What is an ectopic pregnancy?

Ectopic pregnancy is a common, life-threatening condition that affects 1 in 80 pregnancies. Put very simply, it means “an out-of-place pregnancy”. It occurs when a woman’s ovum (egg), that has been fertilised, implants (gets stuck somewhere) instead of moving successfully down her fallopian tube into the womb to develop there. The most common place for an ectopic pregnancy is the fallopian tube but there are many other sites where an ectopic pregnancy can be located. It is, sadly, not possible to move an ectopic pregnancy.

Each month, before a woman has her period, one of her ovaries produces an ovum that is drawn into one of the fine finger-like tubes called fimbriae, passes through it, and is deposited into the end of the fallopian tube. The ovum then makes its way towards the womb. During the course of this journey it may encounter a man’s sperm, in which case it becomes fertile.

If it is fertilised, the ovum implants itself into the special lining of the womb (renewed each month) called the endometrium and becomes a baby. If it is not fertilised, then both ovum and lining are discharged in the menstrual flow (period), a fresh lining is prepared and a new ovum begins to ripen within the ovary.

In the case of an ectopic pregnancy, the fimbriae can fail to catch the ovum so the ovum becomes fertilised outside the reproductive system or, more commonly, the fertilised ovum becomes caught while progressing down the fallopian tube. In this case, the baby continues to grow inside the tube where it can cause the tube to burst or otherwise severely damage it. In either case, a serious medical condition is likely to develop, requiring immediate attention.

The diagram shows where ectopic pregnancies are most likely to occur:

Ectopic pregnancy diagram
  • 80% are Ampullary (in the upper part of the fallopian tube)
  • 12% are Isthmic (in the lower part of the fallopian tube)
  • 5% are Fimbrial (caught in the fimbriae)
  • 2% are Interstitial/Cornual (inside the uterus but outside the cavity)
  • 1.4% are Abdominal (in the abdomen)
  • 0.2% are Ovarian (in or on the ovary)
  • 0.2% are Cervical (on the Cervix)

Find out more about the specific types of ectopic pregnancy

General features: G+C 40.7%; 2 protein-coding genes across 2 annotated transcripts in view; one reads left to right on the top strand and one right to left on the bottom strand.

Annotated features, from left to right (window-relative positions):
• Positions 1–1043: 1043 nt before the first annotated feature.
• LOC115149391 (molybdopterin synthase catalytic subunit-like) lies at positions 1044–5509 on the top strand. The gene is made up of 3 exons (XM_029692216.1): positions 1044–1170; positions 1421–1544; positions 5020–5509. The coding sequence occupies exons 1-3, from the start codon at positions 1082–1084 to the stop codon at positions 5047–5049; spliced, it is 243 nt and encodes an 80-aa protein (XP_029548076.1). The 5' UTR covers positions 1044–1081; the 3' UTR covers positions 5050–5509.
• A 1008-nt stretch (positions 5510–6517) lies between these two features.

Click on each one to read more …

Ampullary, Isthmic and Fimbrial Pregnancy (97%)

Ampullary, Isthmic and Fimbrial Pregnancy (97%)

The fallopian tubes (or oviducts) are small, hollow muscular tubes, each about ten centimetres long. The outer half lies next to, but not attached to, its ovary. The tubes have a delicate mucous membrane lining inside the tube, thrown up into folds, which almost fill each tube (see diagram below). The diameter and the number of folds increase as the tube nears the ovary and forms the fimbriae – tiny finger-like projections that move and create a suction effect to draw the ovum to the tube.In the lining of the tubes, half the cells are mucus-secreting and half have cilia – tiny hair like projections which waft gently to propel these secretions towards the uterus. The muscular wall of each tube becomes thicker towards the uterus, and has a natural peristaltic action (contraction and relaxation to create a pumping effect) which assists the movement of mucus. An egg, released at ovulation, is picked up by the fallopian tube fimbriae, and the tube is responsible for the transport of the egg to the uterus which takes about four days.After sexual intercourse with a man, sperms swim up the fallopian tubes, some arriving within fifteen minutes of their being deposited in the vagina, after passing through the cervix and uterus. Fertilisation usually occurs in the outer part of the tube near to the ovary and the first cell division into two new cells takes place within twelve to twenty hours, and successive divisions (doubling the number of cells each time) happen every fifteen hours. A bundle of sixty four cells reaches the uterus to implant six to seven days after ovulation, by which time the natural female hormones have prepared the uterine lining cells (endometrium). The embryo burrows into the endometrium and starts to form a placenta.

It is not difficult to imagine how the delicately folded tube linings with specialised cells can become damaged by inflammation or infection, and/or the transportation of a developing embryo to the uterus may fail. In the meantime, the embryo is still trying to develop and has a natural invasive nature, so it can implant in the tube or fimbriae to form a placenta, resulting in a dangerous ectopic pregnancy.

Interstitial/Cornual Pregnancy (2%)

Interstitial/Cornual Pregnancy (2%)